Maritime security needs resources


TRANSPORTING of illegal cargo along the international border of Papua New Guinea is a concern for police in maritime provinces.
Seafarers involved in this trade know that PNG police do not have boats to patrol many of the outlying islands, hence, they take advantage of the situation.
Maritime security is frequently defined as protection from threats to the freedom or good order at sea.
Issues grouped under the notion of maritime security include crimes such as piracy, trafficking of people and illicit goods, illegal fishing or pollution.
We have been reporting on concerns raised relating to maritime security.
Concerned authorities over time have made assurances this will be looked into.
This week, we have the deputy commissioner of police for the Autonomous Region of Bougainville (AROB), Francis Tokura, saying illegal immigrants, weapons and drugs are being transported across the maritime border.
On many occasions, this is undetected, because his policemen do not have a proper vessel to constantly patrol the country’s sea border.
Tokura’s area of command shares the international border with Solomon Islands.
Worse still, police on our side depend on Solomon Islands’ police to assist because they have a boat.
Our police in Bougainville need a fast boat that can carry more officers and travel out into open sea and conduct patrols.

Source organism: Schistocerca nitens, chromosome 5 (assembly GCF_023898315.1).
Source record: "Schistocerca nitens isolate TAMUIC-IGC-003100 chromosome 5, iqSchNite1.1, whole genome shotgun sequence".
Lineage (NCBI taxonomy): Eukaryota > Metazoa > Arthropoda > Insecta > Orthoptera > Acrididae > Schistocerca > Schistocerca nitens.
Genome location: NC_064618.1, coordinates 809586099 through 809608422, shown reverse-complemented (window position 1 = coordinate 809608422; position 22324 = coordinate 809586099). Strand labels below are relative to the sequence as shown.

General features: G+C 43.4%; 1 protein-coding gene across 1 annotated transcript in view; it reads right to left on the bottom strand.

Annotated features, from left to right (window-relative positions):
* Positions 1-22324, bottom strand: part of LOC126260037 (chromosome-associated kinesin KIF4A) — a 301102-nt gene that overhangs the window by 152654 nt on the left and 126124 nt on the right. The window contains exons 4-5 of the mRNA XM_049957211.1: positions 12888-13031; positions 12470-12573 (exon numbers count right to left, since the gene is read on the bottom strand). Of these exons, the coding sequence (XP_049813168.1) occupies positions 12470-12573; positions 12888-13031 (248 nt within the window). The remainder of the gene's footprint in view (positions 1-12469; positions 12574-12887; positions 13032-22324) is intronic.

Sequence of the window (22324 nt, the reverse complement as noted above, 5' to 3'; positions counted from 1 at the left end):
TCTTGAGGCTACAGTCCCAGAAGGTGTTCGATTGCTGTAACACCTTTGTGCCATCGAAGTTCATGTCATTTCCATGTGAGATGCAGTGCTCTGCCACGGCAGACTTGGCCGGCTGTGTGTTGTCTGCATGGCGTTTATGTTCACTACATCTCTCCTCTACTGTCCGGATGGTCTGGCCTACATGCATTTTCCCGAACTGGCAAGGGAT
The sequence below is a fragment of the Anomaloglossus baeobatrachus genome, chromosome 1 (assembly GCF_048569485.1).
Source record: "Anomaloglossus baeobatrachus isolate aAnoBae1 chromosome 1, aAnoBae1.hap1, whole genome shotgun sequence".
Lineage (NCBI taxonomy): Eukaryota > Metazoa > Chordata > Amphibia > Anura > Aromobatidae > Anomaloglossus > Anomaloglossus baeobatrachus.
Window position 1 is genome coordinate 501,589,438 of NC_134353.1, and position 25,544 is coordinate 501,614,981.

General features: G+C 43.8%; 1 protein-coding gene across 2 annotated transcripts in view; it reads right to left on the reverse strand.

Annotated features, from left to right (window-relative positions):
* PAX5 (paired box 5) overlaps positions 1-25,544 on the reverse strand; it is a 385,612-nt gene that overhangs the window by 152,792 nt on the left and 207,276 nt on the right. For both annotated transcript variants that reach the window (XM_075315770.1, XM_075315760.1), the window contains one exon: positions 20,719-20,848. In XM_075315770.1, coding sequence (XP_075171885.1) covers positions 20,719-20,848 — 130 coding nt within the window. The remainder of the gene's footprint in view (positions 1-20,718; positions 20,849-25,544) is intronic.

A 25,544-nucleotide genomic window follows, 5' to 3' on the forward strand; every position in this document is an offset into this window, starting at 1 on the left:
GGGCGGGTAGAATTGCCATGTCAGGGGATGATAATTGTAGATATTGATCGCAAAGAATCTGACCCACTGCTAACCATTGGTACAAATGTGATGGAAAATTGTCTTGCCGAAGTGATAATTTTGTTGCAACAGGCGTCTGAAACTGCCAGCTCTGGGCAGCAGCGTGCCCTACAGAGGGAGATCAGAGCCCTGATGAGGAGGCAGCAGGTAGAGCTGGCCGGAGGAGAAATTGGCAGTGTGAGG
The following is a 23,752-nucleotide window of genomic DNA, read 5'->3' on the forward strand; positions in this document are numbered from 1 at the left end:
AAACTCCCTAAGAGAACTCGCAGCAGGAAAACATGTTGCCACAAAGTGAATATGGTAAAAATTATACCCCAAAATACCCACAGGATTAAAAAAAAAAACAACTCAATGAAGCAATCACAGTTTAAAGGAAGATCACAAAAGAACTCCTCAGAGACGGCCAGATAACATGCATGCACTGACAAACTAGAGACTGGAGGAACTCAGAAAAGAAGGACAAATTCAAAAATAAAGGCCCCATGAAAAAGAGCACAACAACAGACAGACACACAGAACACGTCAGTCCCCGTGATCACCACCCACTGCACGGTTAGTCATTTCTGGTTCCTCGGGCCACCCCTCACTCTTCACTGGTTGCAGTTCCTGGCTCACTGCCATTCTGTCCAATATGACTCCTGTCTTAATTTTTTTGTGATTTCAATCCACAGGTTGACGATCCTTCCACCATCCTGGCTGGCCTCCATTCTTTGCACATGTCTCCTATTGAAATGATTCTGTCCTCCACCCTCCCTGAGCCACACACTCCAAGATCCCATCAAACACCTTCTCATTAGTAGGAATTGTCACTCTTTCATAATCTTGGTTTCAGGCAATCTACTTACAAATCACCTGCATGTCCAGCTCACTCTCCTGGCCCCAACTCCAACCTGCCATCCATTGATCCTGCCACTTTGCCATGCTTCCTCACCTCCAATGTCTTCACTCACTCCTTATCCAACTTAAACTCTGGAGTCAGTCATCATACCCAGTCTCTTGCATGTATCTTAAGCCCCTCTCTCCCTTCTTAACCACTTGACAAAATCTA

We say our police in Milne Bay, Manus, Daru and West Sepik need the same.
Right now, the PNG Royal Constabulary has Water Police units in Port Moresby, Lae, Madang and Kimbe with a total of 89 members.
Good news for the New Year is that more units will be established in the 15 coastal provinces under the new police restructure once it is approved.
After Apec, Water Police has 17 boats and jet skis.
This unit is very important due to increasing piracy, drug-smuggling and other illegal activities that take places along the coastal areas.
They only operate within the 12 nautical miles of our national economic zone.
Beyond that is where the PNG Defence Force maritime element operates.
Although piracy attacks may not be very popular in PNG, there is no decline in sea terrorism worldwide.
On the contrary, our sea trade routes may never have been more vulnerable and threats to economies through disruption of maritime lines of supply never more relevant.
Cruising on the high seas is booming.
The industry is responding by building bigger and bigger ships.
Elsewhere, terrorism at sea has emerged with even greater consequences.
Maritime security is one of the latest buzzwords of international relations.
Major actors have started to include maritime security in their mandate or reframed their work in such terms.
Maritime security is a term that draws attention to new challenges and rallies support for tackling these.
The support from concerned partners in Australia, US, New Zealand and Asian Development Bank is something PNG relies heavily on to address this area of concern.
It is common knowledge that sea terrorism will only be contained when our seas are policed effectively.
The need to have a structure that addresses maritime security capacity building must be addressed.
The maritime border is an important area and must be addressed swiftly.
The maritime border must always be under surveillance.

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